Spotlight on... Teteh Champion #BHMwithBWiS19


Nationality/heritage

Black British (my Mum's from Sierra Leone)


Education and career

Population and Ecosystem Health (PhD) University of Glasgow 2017- present Medical Parasitology (MSc) London School of Hygiene and Tropical Medicine Class of 2017 Biochemistry and Neuroscience (BSc Hons) Keele University Class of 2014


I was always curious about how things work as a child, I did well in Biology in school and my parents convinced me to continue on to study the areas of Biology I was most interested in at uni. I really enjoyed uni but it was pure serendipity that I chose a Parasitology module in my final year and found a topic that I was passionate about and could see myself having a career in. I took time away from studying after graduating: it took me a while to decide on what exactly to do next, gain the confidence to apply for a postgrad course and then earn some money to study in London when I'd made up my mind to apply to LSHTM. As I was finishing up my masters thesis I saw this PhD advertised on twitter. It was advertised late in the summer and within a few weeks of travelling up to Scotland for the interview, I was moving up here to start. It's been challenging but I'm also learning and have learnt a lot and I'm excited for what's next once I finish.


My research is focused on a human parasite called Schistosoma mansoni. I'm specifically looking at the environmental aspect of this disease and the role of sanitation. As with most parasites, the schistosome has a cool and complex lifecycle: it needs both a human and snail host. Humans get infected from water contact contaminated by infected aquatic snails. Likewise, snails get infected when their aquatic habitat is contaminated with parasite-infected human faeces. I'm currently looking into a way to monitor the parasite and human faeces in the soil environment and hoping to relate that back to the sanitation facilities and their impact on disease transmission.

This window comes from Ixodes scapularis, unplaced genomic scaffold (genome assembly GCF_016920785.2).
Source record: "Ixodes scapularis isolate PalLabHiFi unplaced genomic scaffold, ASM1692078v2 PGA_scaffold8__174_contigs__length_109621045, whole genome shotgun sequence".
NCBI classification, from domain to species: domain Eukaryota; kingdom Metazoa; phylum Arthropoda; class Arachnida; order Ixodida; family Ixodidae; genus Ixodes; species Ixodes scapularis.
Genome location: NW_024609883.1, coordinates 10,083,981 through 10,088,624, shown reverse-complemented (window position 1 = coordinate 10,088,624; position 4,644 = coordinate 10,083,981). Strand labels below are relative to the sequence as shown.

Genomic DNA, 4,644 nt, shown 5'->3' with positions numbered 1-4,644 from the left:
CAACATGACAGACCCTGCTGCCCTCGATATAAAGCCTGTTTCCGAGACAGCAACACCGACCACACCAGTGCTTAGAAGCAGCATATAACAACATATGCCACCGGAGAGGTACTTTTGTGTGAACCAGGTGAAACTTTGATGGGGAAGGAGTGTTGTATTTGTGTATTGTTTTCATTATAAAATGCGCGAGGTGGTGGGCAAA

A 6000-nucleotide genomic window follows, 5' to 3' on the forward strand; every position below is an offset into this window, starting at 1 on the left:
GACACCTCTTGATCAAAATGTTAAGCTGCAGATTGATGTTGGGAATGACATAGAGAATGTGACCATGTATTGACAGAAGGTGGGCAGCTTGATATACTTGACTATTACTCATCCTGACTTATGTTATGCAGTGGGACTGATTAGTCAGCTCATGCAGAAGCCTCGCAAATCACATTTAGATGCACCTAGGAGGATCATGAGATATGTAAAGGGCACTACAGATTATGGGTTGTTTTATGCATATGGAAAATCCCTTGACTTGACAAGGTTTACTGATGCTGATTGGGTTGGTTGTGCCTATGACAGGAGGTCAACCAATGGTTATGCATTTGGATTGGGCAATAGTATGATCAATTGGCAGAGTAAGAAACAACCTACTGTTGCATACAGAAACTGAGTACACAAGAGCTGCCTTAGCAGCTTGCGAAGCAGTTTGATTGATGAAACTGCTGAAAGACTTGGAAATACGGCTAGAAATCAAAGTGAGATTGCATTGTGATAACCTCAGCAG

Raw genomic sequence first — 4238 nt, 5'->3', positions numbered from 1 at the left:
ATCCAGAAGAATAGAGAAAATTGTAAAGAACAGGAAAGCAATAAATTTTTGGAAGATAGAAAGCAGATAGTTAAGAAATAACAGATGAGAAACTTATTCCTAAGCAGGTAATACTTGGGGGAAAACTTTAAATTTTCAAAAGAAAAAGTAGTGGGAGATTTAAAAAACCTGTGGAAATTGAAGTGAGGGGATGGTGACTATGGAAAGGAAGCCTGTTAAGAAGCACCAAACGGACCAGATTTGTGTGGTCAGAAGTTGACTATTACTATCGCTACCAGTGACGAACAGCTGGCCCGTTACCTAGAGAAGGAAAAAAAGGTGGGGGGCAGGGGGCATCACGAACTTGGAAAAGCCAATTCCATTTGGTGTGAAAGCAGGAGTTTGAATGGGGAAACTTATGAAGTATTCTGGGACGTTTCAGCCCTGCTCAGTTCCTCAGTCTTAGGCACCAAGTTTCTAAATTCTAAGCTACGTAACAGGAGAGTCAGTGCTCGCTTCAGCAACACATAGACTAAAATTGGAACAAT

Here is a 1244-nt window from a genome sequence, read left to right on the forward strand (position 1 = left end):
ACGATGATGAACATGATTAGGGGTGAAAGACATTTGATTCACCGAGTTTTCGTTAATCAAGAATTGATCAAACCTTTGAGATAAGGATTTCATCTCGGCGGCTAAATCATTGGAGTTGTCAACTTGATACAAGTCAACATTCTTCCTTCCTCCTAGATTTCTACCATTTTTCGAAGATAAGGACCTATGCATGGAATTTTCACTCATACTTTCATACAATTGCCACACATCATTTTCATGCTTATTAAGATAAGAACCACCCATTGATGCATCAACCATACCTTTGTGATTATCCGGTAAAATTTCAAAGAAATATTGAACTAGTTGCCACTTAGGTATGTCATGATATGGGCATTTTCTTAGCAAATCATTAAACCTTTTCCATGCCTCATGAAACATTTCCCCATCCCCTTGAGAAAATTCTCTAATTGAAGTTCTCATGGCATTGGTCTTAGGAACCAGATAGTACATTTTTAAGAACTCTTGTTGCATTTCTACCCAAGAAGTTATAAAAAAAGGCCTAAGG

What are your career goals?

As much as I'm fascinated by parasites and have enjoyed researching them in an academic setting, I'm also interested in applying this knowledge to the real world. After I finish this research project I'd like to move out of academia and into the research policy sector.


Tell us about a pivotal moment in your career

It was a while ago now but probably getting my undergrad results before graduation. I put a lot of time and energy into my studies to get a first and it was a great feeling to have it pay off. Exam/essay results aren't the be-all and end-all but I think at the time the result gave me a real boost to my confidence that I needed to pursue postgrad study.


Is/Are there individual(s)/organisations that have particularly impacted where you are today?

Apart from my Mum? : ) I was recently at the Black Girl Festival and saw Dr Nicola Rollock talk about her experiences in academia. Hearing her and the other panellists were heartening and rang true to my own experiences and feelings towards being in academic institutions.


Outside of your scientific career, what are your interests, hobbies and aims?

I love hiking. One of the benefits of moving to Scotland is access to the gorgeous countryside up here. It's dead easy to get out of the city and go on a ramble to refresh after being in the lab/office all week.


We also have a new BAME society at UofG and it's been really nice to meet fellow students of colour at the uni, as Glasgow, in general, is not the most diverse place. It's been nice to have a safe space to reflect on our experiences and get support too.


Why did you join the Black Women in Science Network?

I haven't really been able to find representation in my immediate working environment so I've had to look online for a network to meet other Black women and non-binary people in the STEM sector.


What advice would you give to other black women in science?

"Kila Ndege huruka kwa bawa lake” – Every bird flies with its own wings.


Keep in touch with me @TetehSC on Twitter.